Wednesday, January 18, 2006

Business Trends for Future

Business in today’s world is undergoing paradigm change and every year industry has seen changes in the factors having critical impact of nature of Business. Companies struggle hard to come in terms with the fast pace of change happening in the world of business. Customer taste, loyalty, technology and economic factors undergo rapid changes within very short span of time. Mckinsey has come up with list of Top 10 trends which are likely to have major impact in 2006.

Macroeconomic trends

1. Centers of economic activity will shift profoundly, not just globally, but also regionally.

2. Public-sector activities will balloon, making productivity gains essential. The unprecedented aging of populations across the developed world will call for new levels of efficiency and creativity from the public sector.

3. The consumer landscape will change and expand significantly. Almost a billion new consumers will enter the global marketplace in the next decade as economic growth in emerging markets pushes them beyond the threshold level of $5,000 in annual household income—a point when people generally begin to spend on discretionary goods.

Social and environmental trends

4. Technological connectivity will transform the way people live and interact. The technology revolution has been just that. Yet we are at the early, not mature, stage of this revolution. Individuals, public sectors, and businesses are learning how to make the best use of IT in designing processes and in developing and accessing knowledge. New developments in fields such as biotechnology, laser technology, and nanotechnology are moving well beyond the realm of products and services.

5. The battlefield for talent will shift. Ongoing shifts in labor and talent will be far more profound than the widely observed migration of jobs to low-wage countries. The shift to knowledge-intensive industries highlights the importance and scarcity of well-trained talent. The 33 million university-educated young professionals in developing countries is more than double the number in developed ones.

6. The role and behavior of big business will come under increasingly sharp scrutiny. As businesses expand their global reach, and as the economic demands on the environment intensify, the level of societal suspicion about big business is likely to increase.Business, particularly big business, will never be loved. It can, however, be more appreciated.

7. Demand for natural resources will grow, as will the strain on the environment. In China, for example, demand for copper, steel, and aluminum has nearly tripled in the past decade.The world's resources are increasingly constrained. Water shortages will be the key constraint to growth in many countries.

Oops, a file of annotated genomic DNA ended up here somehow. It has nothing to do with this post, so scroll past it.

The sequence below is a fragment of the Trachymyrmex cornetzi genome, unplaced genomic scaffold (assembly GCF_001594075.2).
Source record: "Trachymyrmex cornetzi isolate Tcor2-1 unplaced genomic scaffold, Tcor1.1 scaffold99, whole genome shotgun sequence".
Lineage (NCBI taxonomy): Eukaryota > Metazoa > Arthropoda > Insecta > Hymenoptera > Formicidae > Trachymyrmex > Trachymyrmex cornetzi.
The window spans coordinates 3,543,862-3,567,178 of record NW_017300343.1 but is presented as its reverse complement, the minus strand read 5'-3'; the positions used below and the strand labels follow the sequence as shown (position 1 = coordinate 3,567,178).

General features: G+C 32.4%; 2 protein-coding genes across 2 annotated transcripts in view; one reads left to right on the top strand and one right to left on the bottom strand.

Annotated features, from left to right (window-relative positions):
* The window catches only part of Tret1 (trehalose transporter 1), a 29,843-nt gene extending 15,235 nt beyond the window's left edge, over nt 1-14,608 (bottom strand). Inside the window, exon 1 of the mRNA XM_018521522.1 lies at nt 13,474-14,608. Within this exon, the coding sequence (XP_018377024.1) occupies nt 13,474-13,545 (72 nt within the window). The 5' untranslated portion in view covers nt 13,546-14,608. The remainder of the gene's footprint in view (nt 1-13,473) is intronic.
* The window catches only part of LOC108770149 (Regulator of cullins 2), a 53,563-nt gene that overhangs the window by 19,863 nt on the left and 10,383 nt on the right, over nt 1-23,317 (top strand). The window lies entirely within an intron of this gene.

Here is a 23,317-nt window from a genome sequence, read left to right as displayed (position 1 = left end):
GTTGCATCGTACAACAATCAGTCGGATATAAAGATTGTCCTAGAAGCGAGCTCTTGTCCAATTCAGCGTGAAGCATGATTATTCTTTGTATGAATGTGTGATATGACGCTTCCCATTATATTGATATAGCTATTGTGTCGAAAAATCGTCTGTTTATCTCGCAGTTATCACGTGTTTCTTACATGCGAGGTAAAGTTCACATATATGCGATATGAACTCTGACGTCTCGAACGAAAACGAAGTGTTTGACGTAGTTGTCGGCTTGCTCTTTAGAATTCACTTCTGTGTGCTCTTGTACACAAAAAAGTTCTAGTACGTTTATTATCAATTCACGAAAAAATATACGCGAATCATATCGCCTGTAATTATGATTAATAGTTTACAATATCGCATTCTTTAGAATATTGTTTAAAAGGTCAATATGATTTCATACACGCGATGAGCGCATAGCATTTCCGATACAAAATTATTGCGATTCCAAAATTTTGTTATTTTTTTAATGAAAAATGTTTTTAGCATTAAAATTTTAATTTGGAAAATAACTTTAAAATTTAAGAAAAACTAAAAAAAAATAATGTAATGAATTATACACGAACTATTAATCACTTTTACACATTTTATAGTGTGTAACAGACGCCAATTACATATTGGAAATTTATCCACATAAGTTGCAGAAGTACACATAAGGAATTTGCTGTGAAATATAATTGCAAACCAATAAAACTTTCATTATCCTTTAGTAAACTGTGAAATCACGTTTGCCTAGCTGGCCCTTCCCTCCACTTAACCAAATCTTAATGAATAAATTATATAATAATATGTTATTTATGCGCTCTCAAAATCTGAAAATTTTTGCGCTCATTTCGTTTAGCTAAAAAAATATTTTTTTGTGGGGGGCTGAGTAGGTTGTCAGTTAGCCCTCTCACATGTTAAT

Business and industry trends

8. New global industry structures are emerging. In response to changing market regulation and the advent of new technologies, nontraditional business models are flourishing, often coexisting in the same market and sector space.

9. Management will go from art to science. Bigger, more complex companies demand new tools to run and manage them. Indeed, improved technology and statistical-control tools have given rise to new management approaches that make even mega-institutions viable.

Today's business leaders are adopting algorithmic decision-making techniques and using highly sophisticated software to run their organizations. Scientific management is moving from a skill that creates competitive advantage to an ante that gives companies the right to play the game.

10. Ubiquitous access to information is changing the economics of knowledge. Knowledge is increasingly available and, at the same time, increasingly specialized. New models of knowledge production, access, distribution, and ownership are emerging. We are seeing the rise of open-source approaches to knowledge development as communities, not individuals, become responsible for innovations.

To read the complete article click here.

Sunday, January 15, 2006

Have you made the right decision ?

One of the typical problems being faced by many of those who pursue management as a career is the uncertainty about having a match of skill and personality.

Often we ask ourselves is this the right career for me?

Many people decide to purse management as a career because of the typical halo of good life, money and status attached to this career choice. Liberalization and globalization has had the maximum impact on fueling the mad frenzy about management as a career choice.
Here are few tips by All for those who are planning or already pursuing management as a career will find useful.

Can you embrace the concept of “career self-management”?

Lifelong employment anywhere is unlikely, which is why you must take responsibility for your own career. Are you willing to do that? Do you have the energy it takes -- and the creativity -- to identify your skills and abilities and channel them into current and future opportunities?